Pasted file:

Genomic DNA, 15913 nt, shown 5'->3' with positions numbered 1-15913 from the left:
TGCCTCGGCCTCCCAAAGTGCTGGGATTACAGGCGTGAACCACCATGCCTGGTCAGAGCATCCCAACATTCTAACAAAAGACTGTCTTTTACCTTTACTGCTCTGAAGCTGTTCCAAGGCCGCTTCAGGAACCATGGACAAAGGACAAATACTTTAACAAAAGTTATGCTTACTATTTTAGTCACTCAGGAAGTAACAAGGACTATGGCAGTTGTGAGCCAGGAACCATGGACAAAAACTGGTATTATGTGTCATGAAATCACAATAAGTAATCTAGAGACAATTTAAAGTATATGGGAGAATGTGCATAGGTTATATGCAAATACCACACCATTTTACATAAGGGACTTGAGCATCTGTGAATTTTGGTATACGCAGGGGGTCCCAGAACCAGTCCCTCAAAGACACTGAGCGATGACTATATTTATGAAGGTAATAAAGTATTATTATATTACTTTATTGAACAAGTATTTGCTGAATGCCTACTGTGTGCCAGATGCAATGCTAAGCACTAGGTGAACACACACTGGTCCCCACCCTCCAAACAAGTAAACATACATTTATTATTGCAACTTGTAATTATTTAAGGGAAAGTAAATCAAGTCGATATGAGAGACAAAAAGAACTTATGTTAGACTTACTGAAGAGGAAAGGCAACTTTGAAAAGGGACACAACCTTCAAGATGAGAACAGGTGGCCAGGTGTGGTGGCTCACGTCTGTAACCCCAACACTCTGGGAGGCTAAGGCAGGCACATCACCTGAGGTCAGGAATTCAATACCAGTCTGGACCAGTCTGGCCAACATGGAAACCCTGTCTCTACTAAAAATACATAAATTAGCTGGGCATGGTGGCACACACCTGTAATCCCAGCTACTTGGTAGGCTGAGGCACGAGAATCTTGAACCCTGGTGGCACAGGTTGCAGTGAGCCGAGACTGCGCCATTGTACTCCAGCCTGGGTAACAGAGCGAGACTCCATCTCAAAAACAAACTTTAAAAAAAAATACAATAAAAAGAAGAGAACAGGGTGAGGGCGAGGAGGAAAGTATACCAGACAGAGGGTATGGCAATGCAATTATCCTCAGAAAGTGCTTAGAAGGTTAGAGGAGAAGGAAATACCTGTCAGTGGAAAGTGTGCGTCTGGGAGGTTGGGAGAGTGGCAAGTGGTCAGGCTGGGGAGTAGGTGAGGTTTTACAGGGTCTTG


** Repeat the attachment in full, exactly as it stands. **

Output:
Genomic DNA, 15913 nt, shown 5'->3' with positions numbered 1-15913 from the left:
TGCCTCGGCCTCCCAAAGTGCTGGGATTACAGGCGTGAACCACCATGCCTGGTCAGAGCATCCCAACATTCTAACAAAAGACTGTCTTTTACCTTTACTGCTCTGAAGCTGTTCCAAGGCCGCTTCAGGAACCATGGACAAAGGACAAATACTTTAACAAAAGTTATGCTTACTATTTTAGTCACTCAGGAAGTAACAAGGACTATGGCAGTTGTGAGCCAGGAACCATGGACAAAAACTGGTATTATGTGTCATGAAATCACAATAAGTAATCTAGAGACAATTTAAAGTATATGGGAGAATGTGCATAGGTTATATGCAAATACCACACCATTTTACATAAGGGACTTGAGCATCTGTGAATTTTGGTATACGCAGGGGGTCCCAGAACCAGTCCCTCAAAGACACTGAGCGATGACTATATTTATGAAGGTAATAAAGTATTATTATATTACTTTATTGAACAAGTATTTGCTGAATGCCTACTGTGTGCCAGATGCAATGCTAAGCACTAGGTGAACACACACTGGTCCCCACCCTCCAAACAAGTAAACATACATTTATTATTGCAACTTGTAATTATTTAAGGGAAAGTAAATCAAGTCGATATGAGAGACAAAAAGAACTTATGTTAGACTTACTGAAGAGGAAAGGCAACTTTGAAAAGGGACACAACCTTCAAGATGAGAACAGGTGGCCAGGTGTGGTGGCTCACGTCTGTAACCCCAACACTCTGGGAGGCTAAGGCAGGCACATCACCTGAGGTCAGGAATTCAATACCAGTCTGGACCAGTCTGGCCAACATGGAAACCCTGTCTCTACTAAAAATACATAAATTAGCTGGGCATGGTGGCACACACCTGTAATCCCAGCTACTTGGTAGGCTGAGGCACGAGAATCTTGAACCCTGGTGGCACAGGTTGCAGTGAGCCGAGACTGCGCCATTGTACTCCAGCCTGGGTAACAGAGCGAGACTCCATCTCAAAAACAAACTTTAAAAAAAAATACAATAAAAAGAAGAGAACAGGGTGAGGGCGAGGAGGAAAGTATACCAGACAGAGGGTATGGCAATGCAATTATCCTCAGAAAGTGCTTAGAAGGTTAGAGGAGAAGGAAATACCTGTCAGTGGAAAGTGTGCGTCTGGGAGGTTGGGAGAGTGGCAAGTGGTCAGGCTGGGGAGTAGGTGAGGTTTTACAGGGTCTTG